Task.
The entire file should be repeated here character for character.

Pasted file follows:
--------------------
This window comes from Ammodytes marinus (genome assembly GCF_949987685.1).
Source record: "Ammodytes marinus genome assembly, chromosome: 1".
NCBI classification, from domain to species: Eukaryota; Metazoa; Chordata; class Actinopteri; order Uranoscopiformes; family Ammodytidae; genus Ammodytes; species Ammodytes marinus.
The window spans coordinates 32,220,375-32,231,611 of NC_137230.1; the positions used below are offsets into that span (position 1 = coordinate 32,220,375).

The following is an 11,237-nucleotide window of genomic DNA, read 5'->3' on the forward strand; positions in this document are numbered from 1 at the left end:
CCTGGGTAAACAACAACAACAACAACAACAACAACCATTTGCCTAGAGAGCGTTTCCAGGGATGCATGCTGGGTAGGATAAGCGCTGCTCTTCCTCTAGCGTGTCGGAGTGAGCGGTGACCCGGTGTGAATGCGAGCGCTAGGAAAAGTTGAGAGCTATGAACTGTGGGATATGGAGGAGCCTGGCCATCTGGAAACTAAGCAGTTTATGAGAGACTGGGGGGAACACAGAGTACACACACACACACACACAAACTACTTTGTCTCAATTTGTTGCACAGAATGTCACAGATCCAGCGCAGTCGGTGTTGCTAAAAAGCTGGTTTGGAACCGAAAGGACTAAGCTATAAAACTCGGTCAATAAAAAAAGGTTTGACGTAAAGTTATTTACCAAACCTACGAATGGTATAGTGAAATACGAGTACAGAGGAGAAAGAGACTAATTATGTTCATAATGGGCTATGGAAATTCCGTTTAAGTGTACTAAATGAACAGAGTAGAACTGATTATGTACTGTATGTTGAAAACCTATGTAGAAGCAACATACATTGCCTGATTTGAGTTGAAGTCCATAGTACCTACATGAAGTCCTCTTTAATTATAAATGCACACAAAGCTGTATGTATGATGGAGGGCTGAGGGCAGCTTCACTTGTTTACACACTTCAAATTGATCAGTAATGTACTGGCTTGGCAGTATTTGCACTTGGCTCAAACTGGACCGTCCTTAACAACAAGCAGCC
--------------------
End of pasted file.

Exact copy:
This window comes from Ammodytes marinus (genome assembly GCF_949987685.1).
Source record: "Ammodytes marinus genome assembly, chromosome: 1".
NCBI classification, from domain to species: Eukaryota; Metazoa; Chordata; class Actinopteri; order Uranoscopiformes; family Ammodytidae; genus Ammodytes; species Ammodytes marinus.
The window spans coordinates 32,220,375-32,231,611 of NC_137230.1; the positions used below are offsets into that span (position 1 = coordinate 32,220,375).

The following is an 11,237-nucleotide window of genomic DNA, read 5'->3' on the forward strand; positions in this document are numbered from 1 at the left end:
CCTGGGTAAACAACAACAACAACAACAACAACAACCATTTGCCTAGAGAGCGTTTCCAGGGATGCATGCTGGGTAGGATAAGCGCTGCTCTTCCTCTAGCGTGTCGGAGTGAGCGGTGACCCGGTGTGAATGCGAGCGCTAGGAAAAGTTGAGAGCTATGAACTGTGGGATATGGAGGAGCCTGGCCATCTGGAAACTAAGCAGTTTATGAGAGACTGGGGGGAACACAGAGTACACACACACACACACACAAACTACTTTGTCTCAATTTGTTGCACAGAATGTCACAGATCCAGCGCAGTCGGTGTTGCTAAAAAGCTGGTTTGGAACCGAAAGGACTAAGCTATAAAACTCGGTCAATAAAAAAAGGTTTGACGTAAAGTTATTTACCAAACCTACGAATGGTATAGTGAAATACGAGTACAGAGGAGAAAGAGACTAATTATGTTCATAATGGGCTATGGAAATTCCGTTTAAGTGTACTAAATGAACAGAGTAGAACTGATTATGTACTGTATGTTGAAAACCTATGTAGAAGCAACATACATTGCCTGATTTGAGTTGAAGTCCATAGTACCTACATGAAGTCCTCTTTAATTATAAATGCACACAAAGCTGTATGTATGATGGAGGGCTGAGGGCAGCTTCACTTGTTTACACACTTCAAATTGATCAGTAATGTACTGGCTTGGCAGTATTTGCACTTGGCTCAAACTGGACCGTCCTTAACAACAAGCAGCC